Artist picture of Brandy

Brandy

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Artist's Top Tracks

The Boy Is Mine Brandy, Monica 04:54
I Wanna Be Down Brandy 04:51
Have You Ever Brandy 04:33
I Wanna Be Down (feat. Queen Latifah, Yoyo & McLyte) [Remix] Brandy feat. Queen Latifah, McLyte and Yoyo, Brandy, Queen Latifah, McLyte 04:16
Missing You Brandy, Tamia, Gladys Knight, Chaka Khan 04:13
Almost Doesn't Count Brandy 03:38
LOVE AGAIN Daniel Caesar, Brandy 03:34
Angel in Disguise Brandy 04:48
Full Moon Brandy 04:08
Baby Brandy 05:13

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Biography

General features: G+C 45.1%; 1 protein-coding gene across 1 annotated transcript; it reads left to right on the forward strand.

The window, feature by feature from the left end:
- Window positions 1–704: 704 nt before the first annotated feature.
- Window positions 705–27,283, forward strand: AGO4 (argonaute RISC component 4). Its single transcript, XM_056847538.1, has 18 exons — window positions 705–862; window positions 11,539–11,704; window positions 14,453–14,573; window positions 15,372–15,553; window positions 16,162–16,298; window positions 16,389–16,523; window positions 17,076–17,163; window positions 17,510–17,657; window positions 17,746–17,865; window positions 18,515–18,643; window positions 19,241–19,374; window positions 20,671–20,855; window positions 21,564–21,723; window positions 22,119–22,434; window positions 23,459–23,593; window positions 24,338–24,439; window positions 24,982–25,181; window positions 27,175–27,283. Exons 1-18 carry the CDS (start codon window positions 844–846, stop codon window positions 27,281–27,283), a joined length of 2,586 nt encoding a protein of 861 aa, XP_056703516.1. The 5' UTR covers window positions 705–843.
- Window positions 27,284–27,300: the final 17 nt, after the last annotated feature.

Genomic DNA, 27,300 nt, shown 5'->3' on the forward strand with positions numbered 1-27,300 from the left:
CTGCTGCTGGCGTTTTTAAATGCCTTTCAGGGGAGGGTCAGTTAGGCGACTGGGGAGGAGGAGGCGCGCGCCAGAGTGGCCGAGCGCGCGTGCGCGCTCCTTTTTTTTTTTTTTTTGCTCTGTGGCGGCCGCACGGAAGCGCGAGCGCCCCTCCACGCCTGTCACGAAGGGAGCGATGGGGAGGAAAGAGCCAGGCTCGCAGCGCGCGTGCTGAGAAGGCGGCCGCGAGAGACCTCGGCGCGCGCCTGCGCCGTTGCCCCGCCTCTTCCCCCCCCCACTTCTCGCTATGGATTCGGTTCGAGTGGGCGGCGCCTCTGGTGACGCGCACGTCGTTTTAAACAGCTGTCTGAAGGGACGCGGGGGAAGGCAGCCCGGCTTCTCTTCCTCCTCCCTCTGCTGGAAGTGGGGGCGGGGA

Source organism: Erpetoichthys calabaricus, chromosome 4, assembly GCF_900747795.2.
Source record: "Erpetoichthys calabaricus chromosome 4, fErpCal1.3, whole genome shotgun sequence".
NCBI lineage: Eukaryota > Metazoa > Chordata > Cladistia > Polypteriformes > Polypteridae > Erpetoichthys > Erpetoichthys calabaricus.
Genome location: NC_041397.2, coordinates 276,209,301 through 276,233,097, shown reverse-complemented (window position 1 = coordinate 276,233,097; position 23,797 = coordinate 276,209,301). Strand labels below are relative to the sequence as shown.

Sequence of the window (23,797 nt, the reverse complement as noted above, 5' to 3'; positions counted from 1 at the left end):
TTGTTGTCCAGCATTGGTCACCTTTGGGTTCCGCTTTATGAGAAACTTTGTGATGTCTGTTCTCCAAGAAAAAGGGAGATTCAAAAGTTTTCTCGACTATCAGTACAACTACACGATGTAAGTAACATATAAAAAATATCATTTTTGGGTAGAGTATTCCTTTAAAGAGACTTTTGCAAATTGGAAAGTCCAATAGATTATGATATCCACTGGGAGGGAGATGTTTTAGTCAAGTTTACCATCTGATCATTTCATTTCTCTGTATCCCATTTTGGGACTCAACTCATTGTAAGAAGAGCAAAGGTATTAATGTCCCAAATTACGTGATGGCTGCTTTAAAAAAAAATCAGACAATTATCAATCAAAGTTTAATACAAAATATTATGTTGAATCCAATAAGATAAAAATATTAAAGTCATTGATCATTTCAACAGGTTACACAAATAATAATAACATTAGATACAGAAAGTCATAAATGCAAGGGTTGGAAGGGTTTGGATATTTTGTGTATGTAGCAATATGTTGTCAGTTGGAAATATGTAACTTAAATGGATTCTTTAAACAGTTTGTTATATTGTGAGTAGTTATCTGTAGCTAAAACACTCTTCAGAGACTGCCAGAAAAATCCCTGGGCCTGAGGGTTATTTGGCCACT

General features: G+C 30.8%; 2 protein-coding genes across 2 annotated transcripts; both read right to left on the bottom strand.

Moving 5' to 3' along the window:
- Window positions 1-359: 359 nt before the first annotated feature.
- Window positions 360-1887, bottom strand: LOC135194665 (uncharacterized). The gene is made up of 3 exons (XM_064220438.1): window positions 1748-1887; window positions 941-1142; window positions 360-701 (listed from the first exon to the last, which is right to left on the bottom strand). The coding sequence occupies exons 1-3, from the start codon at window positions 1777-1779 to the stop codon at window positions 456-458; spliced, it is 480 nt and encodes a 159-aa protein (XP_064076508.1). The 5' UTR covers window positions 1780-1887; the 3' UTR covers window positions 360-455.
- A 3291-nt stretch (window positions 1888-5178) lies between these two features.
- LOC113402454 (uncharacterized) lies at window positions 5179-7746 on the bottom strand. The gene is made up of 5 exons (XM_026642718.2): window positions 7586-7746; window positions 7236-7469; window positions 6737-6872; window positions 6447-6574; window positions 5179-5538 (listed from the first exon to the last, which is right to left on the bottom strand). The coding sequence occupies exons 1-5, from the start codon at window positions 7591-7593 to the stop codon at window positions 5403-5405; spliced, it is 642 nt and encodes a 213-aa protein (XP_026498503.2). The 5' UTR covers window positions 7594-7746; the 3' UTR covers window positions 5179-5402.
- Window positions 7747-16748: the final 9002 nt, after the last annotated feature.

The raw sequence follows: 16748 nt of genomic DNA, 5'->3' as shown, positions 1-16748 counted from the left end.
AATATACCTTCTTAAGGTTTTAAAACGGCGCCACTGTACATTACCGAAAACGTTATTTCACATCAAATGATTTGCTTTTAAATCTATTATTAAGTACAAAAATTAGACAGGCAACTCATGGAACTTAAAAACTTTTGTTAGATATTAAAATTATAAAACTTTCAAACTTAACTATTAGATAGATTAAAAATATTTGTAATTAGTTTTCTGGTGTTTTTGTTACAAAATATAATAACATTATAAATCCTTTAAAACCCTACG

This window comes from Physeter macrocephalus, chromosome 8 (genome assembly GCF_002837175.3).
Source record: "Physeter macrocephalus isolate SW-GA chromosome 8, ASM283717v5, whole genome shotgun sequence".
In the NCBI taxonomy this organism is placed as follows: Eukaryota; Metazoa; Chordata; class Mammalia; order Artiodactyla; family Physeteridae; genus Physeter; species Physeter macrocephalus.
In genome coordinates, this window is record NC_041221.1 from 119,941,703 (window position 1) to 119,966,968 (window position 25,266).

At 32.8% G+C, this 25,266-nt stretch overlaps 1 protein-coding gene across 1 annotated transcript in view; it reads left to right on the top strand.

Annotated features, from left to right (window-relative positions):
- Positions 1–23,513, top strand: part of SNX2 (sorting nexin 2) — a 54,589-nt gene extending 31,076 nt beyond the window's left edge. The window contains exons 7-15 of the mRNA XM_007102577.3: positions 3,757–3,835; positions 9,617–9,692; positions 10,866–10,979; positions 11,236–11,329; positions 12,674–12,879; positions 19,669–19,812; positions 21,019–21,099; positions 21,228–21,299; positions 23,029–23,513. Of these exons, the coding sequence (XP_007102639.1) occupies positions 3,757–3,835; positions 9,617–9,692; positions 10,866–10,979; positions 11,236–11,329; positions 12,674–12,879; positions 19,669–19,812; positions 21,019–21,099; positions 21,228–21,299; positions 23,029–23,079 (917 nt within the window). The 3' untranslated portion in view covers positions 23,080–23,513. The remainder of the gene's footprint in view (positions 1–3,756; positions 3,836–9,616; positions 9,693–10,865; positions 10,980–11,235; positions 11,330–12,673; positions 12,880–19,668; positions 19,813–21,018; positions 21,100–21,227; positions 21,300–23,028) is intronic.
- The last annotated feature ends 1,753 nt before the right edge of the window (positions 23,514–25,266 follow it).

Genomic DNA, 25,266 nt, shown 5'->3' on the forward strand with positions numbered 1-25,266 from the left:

In the Good Book, the number seven symbolizes completion and perfection; exoneration and healing,and oftenaccompanies the fulfillment of promises and oaths.Brandy’s seventh album is the manifestation of the singer’s hard fought journey towards liberation, healing, and the fulfillment of promises she made to herself long ago.Brandy is back, yes, but you’ve never heard her like this. “I bare it all on this album,” she says. “I really don’t hold back anything. ”B7(Brand Nu / eOne) is Brandy’s first release since 2012’s Two-Elevenand the eight year gap between projects—herlargest hiatus—is the result of the singer/actress doing serious alchemy on herself after years of personal and professional turmoilput her in a dark place. “I was feeling down and out, like I didn’tknow my worth or my valueand that is not a great place to be creativelyor in life. And I had to muster up the strength to fight for myself,” she reveals. “In moving forward I had to overcome a lot of things in my life that I had experienced andI had to rediscover who I amas a woman and who I am as an artist. ”It was a slow path towards self-discovery. Her acclaimed 2015 Broadway debut in Chicago helped the R&B legendregain her love of performing and being onstage. She rediscovered her voice, which she showcased on one-off singles like her fiery, trap-blues banger "Beggin & Pleadin"and the triumphant “Freedom Rings,” whichsaw her declaring her independence as an artist and was released last year to mark the 25thanniversary of her eponymous debut. Brandy started to feel inspired again andwas on a spiritual journey that she wanted to put on recordand her newfound independence as an artist afforded her with an opportunity she hadn’t hadin her career: Complete creative control. “Because this was such a personal project for me, I wanted to make sure the music was right and the best for me—and it took a minute,” she says. “I was trying to find my sound... and get to a place where I could express myself as honestly as I could creatively.” And she does just that on the album that she co-wrote and co-produced from top to bottom (another career first) over a three year period. B7 isa deeply confessional body of work she sayshelped her heal from the personaldemonsthat have held her back. It’s easy for some to over look Brandy’s influence now. She dominated pop music in the‘90s with her blend of hip-hop soul and contemporary R&B paired with a richly unique tone that led to genre purists hailing her as the “Vocal Bible.” We met has as a younggirl from McComb, Mississippiand raised in Carson, California with a head full of braidsand powerful gospel-raised voice. A generation of R&B fans can tell you exactly where they were the first time they heard “I Wanna Be Down” or saw her Bankhead bouncing in the middle of Times Square in her iconic “Baby” video. By the time she was 19, Brandy was arguably a peerless pop star. Her groundbreaking sophomore album Never Say Never had catapulted her to higher heights asshewas in our living rooms every week on Moesha. Brandy wasthe first black artistto be the face of CoverGirl, had a line of Barbie dolls, and was the first black woman to play Cinderella in a film—that she did all of this with micro braids down to her hipsmade her all the more inspirational for young Black womenacross the globethathad never seen this kind of Black girl magic.She continuously pushed creative boundaries on Full Moon and Afrodisiac but always found herself compared to her past commercialglories and lambasted for not matching her early successes or upholdingthe image of beinga perfect, goody two-shoesthat predicated her teenage stardomand followed her throughout her twenties. Somewhere along the way Brandy seemingly disappearedfromthe mainstream R&Bconversation asartists worked to keep up with whatever trendwas dominating the market. Even as younger generationsof R&B, rap and pop stars foundgreat inspiration in Brandy’swork and her voice, mainstream audiences didn’t gravitate towardseffortslike Human and Two-Eleven. The Brandy that shows up on B7is a woman that has reckoned with all the parts of herself that she’s suppressed and avoided, starting with the confidence that had slipped away after Two-Eleven. “When you’re faced with huge amounts of pressure and expectations, it can be tough to live up to,” the 41-year-oldreflects. “I’ve overcome so much ... And I honestly left my entire soul on this project. I feel like an elephant has lifted from my spirit.” “Saving All My Love” sets the tone for B7. Over a lush, midtempo grooveshe addresses her lengthy hiatus and details the journey towards self-love and healing that providesthe frameworkof the album. “Sorry for my tardy / Long time I was broken-hearted ... and guarded / A target goddamn, can we let me live,” Brandysings on the record that isalso a nodtoher hero, the late Whitney Houston. “When it comes to love, and my experience, I haven’t experienced love at its best yet in my life, except for when I started to truly love myself,” she reveals. “When I realized I am the one for myself and I’m not looking for love within someone else to complete me or make me whole, that’s when I started to overcome a lot of the demons in my own life—the things I’m not proud of that I have doneor how I’ve handled things. I didn’t have the love I needed for myself. It sounds cliché, but it's a real thing. I’ve taken the time to really be by myself and go into a God solitude with myself and confess and repent and keep it allthe wayreal with myselfso that I can move past the things that I have experienced and become a better version of me for me and my daughter.” “Every day, I work on being a strong individual—not a perfect individual, a strong one. I work on my mental stability and well-being every day,” she says, her voice breaking with emotion. “At times it can be a struggle, but I’m here and I’m doing the work. When you do the work you feel encouraged and empoweredthat you can keep going.” Brandy went back to basics for B7, assembling a small core team she would write and produce the entirety of the project with,anchored by DJCamper (H.E.R., Tamar Braxton) and the late LaShawn Daniels, who helped pen some of her biggest hits including “TheBoy Is Mine” and “What About Us” and passed away unexpectedly last year. Working with writers and producers that studied what she’d done in the past and could push her gave Brandy the confidence to completely shed herself. “When I teamed up with DJ Camper, it seemed like the perfect fit. His tracks were so different, but still connected to me in a way where it didn’t feel so different from what I’ve done. It was almost like a continuation. When I would hear his music it was like, ‘This is what Never Say Never would sound like in the future,’” shesays. Brandy’s magic has always been her voice. The way shemanipulates her tone, thosehoneyed riffsthat seemingly go on for daysand the way she stacks her harmonies have long been her hallmarkand the reason why so many of us worshipher voice. B7 marries the silky, smooth vibe she established on Never Say Never with the groundbreaking experimentation of Full Moon, albums that arerevered asR&B blueprints for their use of multi-layered harmonies, unconventional song structures and forward-thinkingelectro-soul beats. The 15-track confessionalexploresBrandy’s journey over the last few years, and how she came to be the resilient, spiritually grounded women she is today. She fantasizes about the simple pleasuresof a kiss on the languid “Rather Be,” teams with her daughter Sy’rai on the empowering, high energy ladies anthem “High Heels,” questions a lover’s integrity on “Say Something” and powerfully confronts her struggles with her mental health on the metaphorical “Bye BiPolar.”The album also includes “Love Again,” her sultry duet with Daniel Caesar that has been a mainstay on R&B radio and scored the pair a Grammy nomination. “This project was a way for me to heal myself. It felt like being able to be as honest as I could. I was able to release a lot of agony and pain that I was feeling,” Brandy says. “It felt like I was coming clean. Not to anyone in particular, to me. I needed my music to be medicine for me. And I felt like if I can'ttell my story, then what am I doing this for? If I can’t heal myself the way I hope to heal others in music, then why am I doing it? What’s the point? It was healing to be as vulnerable as possible and it just makes me so proud that every song on this album is honest, and real.” Brandy is still discovering new textures to her voice, which will stun even her most ardent followerswhen they hear the new records,all of which were built around the complex melodies and harmonies she was coming up with in the studio. She points to a conversation with LaShawn Daniels while recording the heady love ode “Unconditional Oceans”(which she produced with produced by DJ Camper and Alonzo “Lonnie” Smalls II)as a turning point. “LaShawn was able to break me all the way down. There was point where I didn’t think I was getting the song and he said, ‘You have to remember your toneand the way you sound when you’re singing, it’s not about the harmonies or the range. It’s about your tone.’It was moving because I never really got that until he said it,” she says. “I’ve never been the main writer on my projects, and I’ve never done songs from my own melody. And I was super moved, and inspired by the fact that I was basicallypenning a lot of the things that I was singing and it flowed like water. In that I found my sound: These melodies and lyrics that were coming from my own heart. It felt like the songs were writing themselves but it took me awhile to trust that it was it.” Another breakthrough was recording the album’s second single “Borderline.” Overahypotonic, downtempo groove produced with DJ Camper and LaShawn Daniels, sheinterrogates her relationship with love with searing honesty. It’s a darker, edgier flip on the traditional Brandy ballad andas revelatory as the song is, it’s her chilling vocal delivery that makes the song the centerpiece of the album. “When I first heard the beat, it put me into a mood. I felt like the music told this amazing story,” she says of the record. “The melody was so me, but new. It was something I had never heard me do but it reminded me of a lot of the ballads I had donein the past. It touched me in such a wayand it isone of my most favorite songs I’ve ever done.” She admits doubt got to her along the way. Betweenthe pressure to deliver—especially considering how long she’s been gone from music—and doubting herself as a writer and producer she recorded a wealth of songs that she scrapped because they didn’t feel like her. Remembering the way she felt when listening tocertain songs or the way others felt when she played them helped Brandytrust her intuition. The result led to hermost cohesive album since Afrodisiac. But B7 is more than that, it’s a body of work that sees a woman finally at peace with herself. “I’ve been able to hear all of my music back and live with it and I feel complete,” she says. “Theseare the songs that saved me. I'm no longer trapped in my story, or my own agony. All of the experiences I sing about on this album, are no longer a part of me in the way they once were. I feellike I went through all of the things I went through to sing thesongs that are on this album. And I feel complete. Now that that’s done, I can get to higher purposes in my life.” --Gerrick Kennedy